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Re: xfs_repair crashing (versions 3.1.4 and 3.1.5)

To: Anisse Astier <anisse@xxxxxxxxx>
Subject: Re: xfs_repair crashing (versions 3.1.4 and 3.1.5)
From: Dave Chinner <david@xxxxxxxxxxxxx>
Date: Tue, 19 Apr 2011 18:27:05 +1000
Cc: xfs@xxxxxxxxxxx
In-reply-to: <BANLkTikh1i3aYgXNZut+AGT-1kz=aqv-Eg@xxxxxxxxxxxxxx>
References: <BANLkTikh1i3aYgXNZut+AGT-1kz=aqv-Eg@xxxxxxxxxxxxxx>
User-agent: Mutt/1.5.20 (2009-06-14)
On Mon, Apr 18, 2011 at 09:24:22PM +0200, Anisse Astier wrote:
> Hi,
> (first of all, I'm not subscribed to the list, Please cc-me on all replies)
> On an ARM NAS, using kernel I managed to crash my root xfs partition.
> xfs_repair cannot then repair this partition and is crashing itself.
> # xfs_info  /dev/sda2
> meta-data=/dev/sda2              isize=256    agcount=32, agsize=7615249 blks
>          =                       sectsz=512   attr=1
> data     =                       bsize=4096   blocks=243687968, imaxpct=25
>          =                       sunit=0      swidth=0 blks
> naming   =version 2              bsize=4096   ascii-ci=0
> log      =internal               bsize=4096   blocks=32768, version=1
>          =                       sectsz=512   sunit=0 blks, lazy-count=0
> realtime =none                   extsz=65536  blocks=0, rtextents=0
> I did a SMART test to ensure the disk didn't have any bad block:
> SMART Error Log Version: 1
> No Errors Logged
> SMART Self-test log structure revision number 1
> Num  Test_Description    Status                  Remaining
> LifeTime(hours)  LBA_of_first_error
> # 1  Extended offline    Completed without error       00%      8327         -
> The dmesg log (on another recovery system with kernel 2.6.36-rc2) ; I
> tried to mount the system :
> [ 1003.257446] XFS mounting filesystem sda2
> [ 1003.301519] Starting XFS recovery on filesystem: sda2 (logdev: internal)
> [ 1003.303068] XFS: bad number of regions (28024) in inode log format
> [ 1003.303142] XFS: log mount/recovery failed: error 5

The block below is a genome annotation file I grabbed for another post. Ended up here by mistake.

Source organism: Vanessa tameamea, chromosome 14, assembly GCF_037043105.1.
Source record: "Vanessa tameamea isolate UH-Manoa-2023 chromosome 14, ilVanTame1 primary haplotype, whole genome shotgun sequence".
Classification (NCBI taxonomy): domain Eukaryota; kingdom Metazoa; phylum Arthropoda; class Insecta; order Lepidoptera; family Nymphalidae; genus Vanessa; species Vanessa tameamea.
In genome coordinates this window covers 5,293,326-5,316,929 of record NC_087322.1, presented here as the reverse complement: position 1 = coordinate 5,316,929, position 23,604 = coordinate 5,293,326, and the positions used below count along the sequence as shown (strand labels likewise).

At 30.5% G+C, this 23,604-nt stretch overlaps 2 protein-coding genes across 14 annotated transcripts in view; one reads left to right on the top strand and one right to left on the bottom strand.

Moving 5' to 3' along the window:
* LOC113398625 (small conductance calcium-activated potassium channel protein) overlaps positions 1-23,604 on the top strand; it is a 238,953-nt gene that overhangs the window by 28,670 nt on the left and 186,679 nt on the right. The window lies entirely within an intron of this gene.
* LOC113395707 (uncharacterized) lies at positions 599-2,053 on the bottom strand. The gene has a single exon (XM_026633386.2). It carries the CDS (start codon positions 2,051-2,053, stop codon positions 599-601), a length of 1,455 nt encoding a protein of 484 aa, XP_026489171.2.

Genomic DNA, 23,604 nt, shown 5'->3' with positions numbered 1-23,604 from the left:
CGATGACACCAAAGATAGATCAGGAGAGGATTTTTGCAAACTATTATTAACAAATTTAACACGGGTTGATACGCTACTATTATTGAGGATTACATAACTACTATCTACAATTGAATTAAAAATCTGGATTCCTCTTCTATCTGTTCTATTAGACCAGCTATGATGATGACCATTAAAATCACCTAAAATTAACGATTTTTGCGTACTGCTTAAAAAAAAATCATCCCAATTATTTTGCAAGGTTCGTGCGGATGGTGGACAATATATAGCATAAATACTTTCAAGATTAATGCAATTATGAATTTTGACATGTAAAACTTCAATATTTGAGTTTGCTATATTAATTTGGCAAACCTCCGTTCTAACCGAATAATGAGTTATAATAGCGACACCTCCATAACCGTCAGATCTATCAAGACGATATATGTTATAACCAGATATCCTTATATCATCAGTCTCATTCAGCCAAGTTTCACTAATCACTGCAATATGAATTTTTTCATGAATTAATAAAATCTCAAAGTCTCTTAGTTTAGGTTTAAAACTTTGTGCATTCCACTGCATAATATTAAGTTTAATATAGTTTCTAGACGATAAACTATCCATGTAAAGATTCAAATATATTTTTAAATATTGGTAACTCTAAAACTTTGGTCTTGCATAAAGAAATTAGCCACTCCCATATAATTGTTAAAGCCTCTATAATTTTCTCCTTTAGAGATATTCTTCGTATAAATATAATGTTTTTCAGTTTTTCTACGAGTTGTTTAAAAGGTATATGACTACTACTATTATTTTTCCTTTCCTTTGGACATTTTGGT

> [ 1003.303419] XFS: log mount failed

Something has corrupted the log....

> I then had no other choice than suppressing the log with xfs_repair -L.


> xfs_repair crashed, but I was able to mount the filesystem(ro), but
> once I tried accessing the corrupt files, xfs would go mad:
> [13717.138896] UDF-fs: No partition found (1)
> [13717.202112] XFS mounting filesystem sda2
> [13717.274885] Ending clean XFS mount for filesystem: sda2
> [43969.970648] sshd (1039): /proc/1039/oom_adj is deprecated, please
> use /proc/1039/oom_score_adj instead.
> [107180.252602] Filesystem "sda2": corrupt dinode 805341224, (btree
> extents).  Unmount and run xfs_repair.

Quite likely, zeroing the log effectively corrupts the filesystem.

> directory flags set on non-directory inode 2283178100, would fix bad flags.
> bad key in bmbt root (is 73434, would reset to 74194) in inode
> 2283178100 data fork
> bad fwd (right) sibling pointer (saw 145202888 should be NULLDFSBNO)
> Segmentation fault

Hmmm. The very next line doesn't appear before the segfault, making
me think that it's the printf that is causing it to crash.

        if (check_dups == 0 &&
                cursor.level[0].right_fsbno != NULLDFSBNO)  {
        _("bad fwd (right) sibling pointer (saw %llu should be NULLDFSBNO)\n"),

We get this line of output.

        _("\tin inode %u (%s fork) bmap btree block %llu\n"),
                        XFS_AGINO_TO_INO(mp, agno, ino), forkname,

But not this one. I wonder if passing a 64bit number to a %u format
string (shoul dbe %llu) causes problems on ARM? All the variables
are valid as they are printed or accessed elsewhere in the function,
so that's the only thing I can think of without a stack trace to
tell me otherwise....


Dave Chinner

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